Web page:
The new financial rules on sustainability represent a milestone in the preparation of accounting information for companies for two reasons: the first is that it will be possible to have a comprehensive and unique framework that promotes social responsibility and care for the environment; the second, that said framework will use a structured language that is understandable for the areas that prepare the accounting or financial reports of the companies.
In this era of disruption for finance and business, sustainability and the climate change play a leading role. According to Deloitte’s 2022 CxO Sustainability Report, 97% of companies have felt the impact of climate change, including operational and supply chain disruptions, regulatory uncertainty, and increased employee anxiety. .
That’s why stakeholders increasingly expect executives to tackle climate change under pressure from regulators, boards, customers, shareholders and employees alike. At this point it can be said that there is progress, but is it enough?
On the other hand, Deloitte’s most recent 2023 CxO Sustainability Report indicates that 59% of companies use more sustainable materials (recycled, products with fewer emissions) and 54% use efficient energy or environmentally friendly technology. environment.
Given these changes, it is important to ask how the regulators of generally accepted accounting standards have analyzed these effects in Costa Rica?
The International Financial Reporting Standards (IFRS) approved to date, do not include explicit references to climate-related issues. However, the application of current accounting standards requires entities to consider weather-related changes in their business and operating environment, when those changes have a direct or indirect material effect on the financial statements.
Although the IFRS have not included explicit references to climate, the IFRS Foundation has published educational materials to illustrate such considerations. These materials provide examples of how an entity might consider weather-related effects (impairment, acceleration of impairment, or liabilities) when applying current accounting standards in preparing the financial statements, including their disclosures.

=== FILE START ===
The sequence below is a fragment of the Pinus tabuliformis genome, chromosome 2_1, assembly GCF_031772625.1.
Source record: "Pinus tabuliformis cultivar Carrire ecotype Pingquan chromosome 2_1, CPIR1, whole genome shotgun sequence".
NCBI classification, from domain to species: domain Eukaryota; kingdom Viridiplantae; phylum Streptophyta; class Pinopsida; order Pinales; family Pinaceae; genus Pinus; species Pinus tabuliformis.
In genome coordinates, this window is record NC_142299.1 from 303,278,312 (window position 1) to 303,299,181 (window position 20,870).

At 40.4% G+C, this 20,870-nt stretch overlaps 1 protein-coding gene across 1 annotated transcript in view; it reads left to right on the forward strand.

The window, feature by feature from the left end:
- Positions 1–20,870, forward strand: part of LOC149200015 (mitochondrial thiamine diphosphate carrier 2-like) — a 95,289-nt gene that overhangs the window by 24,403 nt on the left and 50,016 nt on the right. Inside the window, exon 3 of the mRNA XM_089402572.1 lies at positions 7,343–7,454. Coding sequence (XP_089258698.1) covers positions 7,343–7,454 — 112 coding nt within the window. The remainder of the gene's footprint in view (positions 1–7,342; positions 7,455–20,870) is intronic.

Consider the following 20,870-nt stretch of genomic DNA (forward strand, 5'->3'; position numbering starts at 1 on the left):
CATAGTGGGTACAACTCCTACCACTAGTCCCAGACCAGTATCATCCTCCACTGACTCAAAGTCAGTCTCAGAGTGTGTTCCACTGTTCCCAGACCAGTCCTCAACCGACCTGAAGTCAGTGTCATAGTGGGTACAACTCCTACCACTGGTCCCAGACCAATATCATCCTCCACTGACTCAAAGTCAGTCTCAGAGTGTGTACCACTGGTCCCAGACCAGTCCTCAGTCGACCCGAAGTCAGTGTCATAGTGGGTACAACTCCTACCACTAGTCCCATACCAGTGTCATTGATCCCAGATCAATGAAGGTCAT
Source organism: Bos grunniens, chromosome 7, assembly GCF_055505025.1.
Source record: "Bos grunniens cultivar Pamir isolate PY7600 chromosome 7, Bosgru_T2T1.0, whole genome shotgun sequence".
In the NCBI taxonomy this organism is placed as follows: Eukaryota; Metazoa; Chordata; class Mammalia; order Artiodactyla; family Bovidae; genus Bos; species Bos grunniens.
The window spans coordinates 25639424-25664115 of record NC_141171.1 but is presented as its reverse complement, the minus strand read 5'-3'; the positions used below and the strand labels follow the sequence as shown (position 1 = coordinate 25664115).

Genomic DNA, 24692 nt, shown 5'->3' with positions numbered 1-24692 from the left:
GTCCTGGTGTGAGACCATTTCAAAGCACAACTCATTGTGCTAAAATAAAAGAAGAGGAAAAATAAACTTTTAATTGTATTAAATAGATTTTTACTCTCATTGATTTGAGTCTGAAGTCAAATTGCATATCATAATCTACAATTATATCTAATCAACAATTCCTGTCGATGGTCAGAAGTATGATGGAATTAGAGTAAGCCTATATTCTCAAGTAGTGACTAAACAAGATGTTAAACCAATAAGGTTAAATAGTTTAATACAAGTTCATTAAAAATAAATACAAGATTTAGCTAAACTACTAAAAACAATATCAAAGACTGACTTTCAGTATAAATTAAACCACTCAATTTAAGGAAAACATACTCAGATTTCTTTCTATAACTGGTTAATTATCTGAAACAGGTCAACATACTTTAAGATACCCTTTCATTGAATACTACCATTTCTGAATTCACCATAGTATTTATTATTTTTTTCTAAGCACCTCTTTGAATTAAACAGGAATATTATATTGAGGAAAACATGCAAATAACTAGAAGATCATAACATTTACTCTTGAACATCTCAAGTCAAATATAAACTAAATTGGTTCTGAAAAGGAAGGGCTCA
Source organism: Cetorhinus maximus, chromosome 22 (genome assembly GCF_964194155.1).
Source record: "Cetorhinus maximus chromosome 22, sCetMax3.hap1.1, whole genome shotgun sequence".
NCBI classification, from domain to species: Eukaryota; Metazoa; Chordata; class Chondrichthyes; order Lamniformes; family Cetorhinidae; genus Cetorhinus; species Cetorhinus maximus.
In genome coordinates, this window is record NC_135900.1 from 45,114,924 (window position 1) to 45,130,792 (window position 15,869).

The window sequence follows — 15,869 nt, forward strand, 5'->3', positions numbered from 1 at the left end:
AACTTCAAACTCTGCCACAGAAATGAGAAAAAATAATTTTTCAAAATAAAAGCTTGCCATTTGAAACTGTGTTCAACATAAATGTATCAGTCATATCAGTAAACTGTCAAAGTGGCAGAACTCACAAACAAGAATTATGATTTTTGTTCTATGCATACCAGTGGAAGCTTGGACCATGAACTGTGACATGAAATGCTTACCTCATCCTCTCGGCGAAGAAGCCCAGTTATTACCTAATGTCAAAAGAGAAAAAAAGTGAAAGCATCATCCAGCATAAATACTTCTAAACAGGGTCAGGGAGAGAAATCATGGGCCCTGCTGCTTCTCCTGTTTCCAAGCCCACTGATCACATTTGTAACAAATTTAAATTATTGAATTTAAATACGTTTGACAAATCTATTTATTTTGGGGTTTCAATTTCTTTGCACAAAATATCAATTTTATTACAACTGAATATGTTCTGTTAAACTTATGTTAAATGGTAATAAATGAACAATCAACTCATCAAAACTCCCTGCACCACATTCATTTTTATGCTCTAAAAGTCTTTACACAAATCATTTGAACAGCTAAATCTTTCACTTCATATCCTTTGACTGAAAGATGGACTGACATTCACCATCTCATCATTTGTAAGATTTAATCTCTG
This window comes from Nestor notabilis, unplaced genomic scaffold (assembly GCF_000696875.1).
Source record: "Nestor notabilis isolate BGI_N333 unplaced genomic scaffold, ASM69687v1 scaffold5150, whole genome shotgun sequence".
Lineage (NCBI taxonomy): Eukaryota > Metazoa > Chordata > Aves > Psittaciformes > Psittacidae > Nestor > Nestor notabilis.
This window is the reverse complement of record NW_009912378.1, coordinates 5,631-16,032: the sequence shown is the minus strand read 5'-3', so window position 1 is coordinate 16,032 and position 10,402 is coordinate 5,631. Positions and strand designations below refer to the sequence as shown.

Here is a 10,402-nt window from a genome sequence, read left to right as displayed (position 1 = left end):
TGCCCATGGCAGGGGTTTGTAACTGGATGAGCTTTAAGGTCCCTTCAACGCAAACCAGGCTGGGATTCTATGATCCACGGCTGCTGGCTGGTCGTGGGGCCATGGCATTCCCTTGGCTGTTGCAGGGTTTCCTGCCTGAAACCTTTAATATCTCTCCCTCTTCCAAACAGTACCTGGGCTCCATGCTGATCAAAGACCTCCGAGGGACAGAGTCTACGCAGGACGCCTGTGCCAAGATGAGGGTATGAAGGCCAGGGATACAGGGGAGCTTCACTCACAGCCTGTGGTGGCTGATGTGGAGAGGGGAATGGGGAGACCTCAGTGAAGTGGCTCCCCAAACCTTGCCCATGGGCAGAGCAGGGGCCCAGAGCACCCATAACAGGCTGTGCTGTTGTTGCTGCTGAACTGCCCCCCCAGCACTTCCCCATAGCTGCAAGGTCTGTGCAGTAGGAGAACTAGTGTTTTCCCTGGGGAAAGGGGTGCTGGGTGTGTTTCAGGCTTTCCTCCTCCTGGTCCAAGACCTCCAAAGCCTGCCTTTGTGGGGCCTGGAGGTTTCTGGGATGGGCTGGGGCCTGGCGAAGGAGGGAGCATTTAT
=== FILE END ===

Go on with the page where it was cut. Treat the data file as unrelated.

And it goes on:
Some examples are:
If weather-related events create material uncertainties, related to events or conditions that cast significant doubt on a company’s ability to continue as a going concern, IAS 1 (which refers to the presentation of financial statements) requires disclosure of those uncertainties.
· The impact of weather could cause a company’s inventories to become obsolete, its selling prices to decrease, or its costs of completion to increase. If the cost of inventories cannot be recovered, IAS 2 (the standard that refers to inventories) requires the company to record those inventories at their net realizable value.
· The effects of climate change could affect the estimated residual value and expected useful life of assets, this can occur due to obsolescence, legal restrictions or inaccessibility of assets.
· Weather events could also affect the recognition, measurement and disclosure of liabilities in the financial statements when applying IAS 37 (standard that refers to provisions, contingent liabilities and contingent assets). In this case they could be related to: levies imposed by governments for not meeting climate-related targets, or for discouraging or encouraging specific activities; regulatory requirements to remedy environmental damage; contracts could become onerous (due to potential loss of revenue or increased costs as a result of changes in weather-related legislation); or restructurings to redesign products or services to achieve climate-related objectives.